Now imagine if after hearing that story, the 5-year old was given an assignment to explain what romantic love was to everyone else in his class.
It's my contention that most academics are like that 5-year old, and that they fall into one of two camps: those obedient five-year olds who do their best to explain something in which they have limited or no personal experience, or, worse, like the bratty five year old who declares brazenly that romantic love doesn't exist at all: "Love is a social construct, and..."
And of course, Love in my analogy is like Tr-th, or G-d, or the mystical experience, or the Ultimate Reality, or whatever.
And what happens is that the good-faith academics who are trying to explain the Great Mystery, not having had any experience in it themselves, hollowly employ the terminology that they've heard from their own teachers. They will speak of cookies and cookie jars as if those were not figures of speech, but actualities. And this is why the history of philosophy is so clotted with minor, secondary, explanatory works of very little help or importance, and this (I think) has been the problem with much of literary criticism since that genre became institutionalized.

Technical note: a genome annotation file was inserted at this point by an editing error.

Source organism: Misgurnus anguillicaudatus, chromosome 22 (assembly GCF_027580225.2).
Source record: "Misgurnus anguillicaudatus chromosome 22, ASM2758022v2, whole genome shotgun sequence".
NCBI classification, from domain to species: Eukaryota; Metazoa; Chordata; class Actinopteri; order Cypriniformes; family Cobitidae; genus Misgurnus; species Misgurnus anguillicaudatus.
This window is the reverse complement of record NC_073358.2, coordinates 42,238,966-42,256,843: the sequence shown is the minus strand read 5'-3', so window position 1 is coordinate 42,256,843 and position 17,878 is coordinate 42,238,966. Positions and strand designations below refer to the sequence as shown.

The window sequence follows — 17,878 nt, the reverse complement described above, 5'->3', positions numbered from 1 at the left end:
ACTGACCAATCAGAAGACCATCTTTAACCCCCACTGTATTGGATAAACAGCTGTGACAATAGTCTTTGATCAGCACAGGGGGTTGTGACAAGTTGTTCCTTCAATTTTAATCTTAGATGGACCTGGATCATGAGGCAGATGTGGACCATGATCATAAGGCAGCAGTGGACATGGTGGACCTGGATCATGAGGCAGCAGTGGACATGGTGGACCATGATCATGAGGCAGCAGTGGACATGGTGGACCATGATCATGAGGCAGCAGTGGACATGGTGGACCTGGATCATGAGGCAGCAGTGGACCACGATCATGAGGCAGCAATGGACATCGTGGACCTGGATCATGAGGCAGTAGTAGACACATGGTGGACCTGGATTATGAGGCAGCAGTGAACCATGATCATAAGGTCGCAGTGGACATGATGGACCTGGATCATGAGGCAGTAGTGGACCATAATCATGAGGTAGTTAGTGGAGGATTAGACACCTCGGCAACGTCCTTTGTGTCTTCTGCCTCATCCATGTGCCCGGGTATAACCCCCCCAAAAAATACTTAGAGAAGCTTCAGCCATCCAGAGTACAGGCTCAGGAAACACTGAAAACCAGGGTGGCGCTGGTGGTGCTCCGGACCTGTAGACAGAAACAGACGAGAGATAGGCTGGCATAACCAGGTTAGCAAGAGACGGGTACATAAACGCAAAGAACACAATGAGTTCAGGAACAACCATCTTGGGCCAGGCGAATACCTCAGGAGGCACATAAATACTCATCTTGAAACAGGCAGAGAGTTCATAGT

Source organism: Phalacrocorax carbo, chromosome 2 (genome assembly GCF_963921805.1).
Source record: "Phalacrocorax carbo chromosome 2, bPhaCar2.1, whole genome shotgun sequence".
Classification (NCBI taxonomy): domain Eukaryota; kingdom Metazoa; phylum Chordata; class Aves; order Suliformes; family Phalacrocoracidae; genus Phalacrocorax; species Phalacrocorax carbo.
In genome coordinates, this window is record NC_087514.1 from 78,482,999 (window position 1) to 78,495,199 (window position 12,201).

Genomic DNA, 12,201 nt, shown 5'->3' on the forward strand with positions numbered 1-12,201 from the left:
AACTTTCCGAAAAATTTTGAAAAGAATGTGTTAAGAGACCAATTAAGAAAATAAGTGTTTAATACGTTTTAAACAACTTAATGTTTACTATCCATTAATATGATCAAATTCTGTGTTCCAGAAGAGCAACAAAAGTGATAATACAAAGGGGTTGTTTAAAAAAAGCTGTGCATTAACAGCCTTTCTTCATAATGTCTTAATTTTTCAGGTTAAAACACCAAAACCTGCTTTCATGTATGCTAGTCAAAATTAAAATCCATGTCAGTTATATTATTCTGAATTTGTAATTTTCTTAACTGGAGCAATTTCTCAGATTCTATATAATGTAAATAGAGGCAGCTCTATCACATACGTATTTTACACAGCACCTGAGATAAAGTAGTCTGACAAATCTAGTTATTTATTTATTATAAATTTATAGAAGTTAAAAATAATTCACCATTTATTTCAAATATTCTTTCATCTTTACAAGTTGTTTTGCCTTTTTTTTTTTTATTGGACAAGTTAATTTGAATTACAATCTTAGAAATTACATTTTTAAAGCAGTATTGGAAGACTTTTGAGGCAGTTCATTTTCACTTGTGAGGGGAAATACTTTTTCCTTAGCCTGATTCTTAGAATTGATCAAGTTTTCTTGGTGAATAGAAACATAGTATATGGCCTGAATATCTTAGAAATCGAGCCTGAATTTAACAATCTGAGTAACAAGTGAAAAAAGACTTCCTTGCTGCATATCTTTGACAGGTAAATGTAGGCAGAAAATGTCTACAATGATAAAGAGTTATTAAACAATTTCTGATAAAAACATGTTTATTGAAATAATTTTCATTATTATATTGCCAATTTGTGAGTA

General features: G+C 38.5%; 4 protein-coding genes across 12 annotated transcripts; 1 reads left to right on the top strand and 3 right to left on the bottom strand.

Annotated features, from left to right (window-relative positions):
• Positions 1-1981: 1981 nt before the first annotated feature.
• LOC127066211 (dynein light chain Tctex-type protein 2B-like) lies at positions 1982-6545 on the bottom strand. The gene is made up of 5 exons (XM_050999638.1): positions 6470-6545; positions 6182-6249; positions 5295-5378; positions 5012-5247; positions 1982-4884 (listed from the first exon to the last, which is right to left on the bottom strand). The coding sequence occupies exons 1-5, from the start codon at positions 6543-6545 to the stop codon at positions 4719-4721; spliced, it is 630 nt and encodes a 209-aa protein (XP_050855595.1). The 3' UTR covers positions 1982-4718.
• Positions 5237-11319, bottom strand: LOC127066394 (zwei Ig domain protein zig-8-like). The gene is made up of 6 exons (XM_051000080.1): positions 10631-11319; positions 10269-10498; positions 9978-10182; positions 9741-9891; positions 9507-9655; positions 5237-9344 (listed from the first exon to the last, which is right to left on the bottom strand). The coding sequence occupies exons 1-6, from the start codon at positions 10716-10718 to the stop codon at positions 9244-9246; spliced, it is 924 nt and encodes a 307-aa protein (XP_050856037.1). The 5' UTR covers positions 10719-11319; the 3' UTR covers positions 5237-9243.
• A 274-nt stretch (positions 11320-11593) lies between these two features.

Plato's forms, Parmenides's One & Many, Jesus's mustard seeds, Buddha's Self -- all of these are figures used to help a willing mind "unteach" itself. The use of paradox is prevalent in every major religious tradition precisely because it brings us to our wit's end.
But, seduced by the exoticism of the language employed by these and other sages, legions of academics (and monks before them) have crowded library shelves with commentary, criticism, and derivative theory. Ask someone what Love is, and they will tell you that they know someone famous who once said that Love is like when there's only one cookie left in the jar, and...
And maybe it has to be that way. What could they do, really? They could not fall in love with you just to teach you what love is. They could grin and smile knowingly, confident that the experience would find everyone some day, but they wouldn't get tenure for that. And of course, they could deny that love exists, not having experienced it themselves, and convinced (theoretically) that, even if they had experienced love for themselves, they would not be able to communicate it to others; and so they might say, "There is no such thing as love."
And honestly, there'd be no harm in that.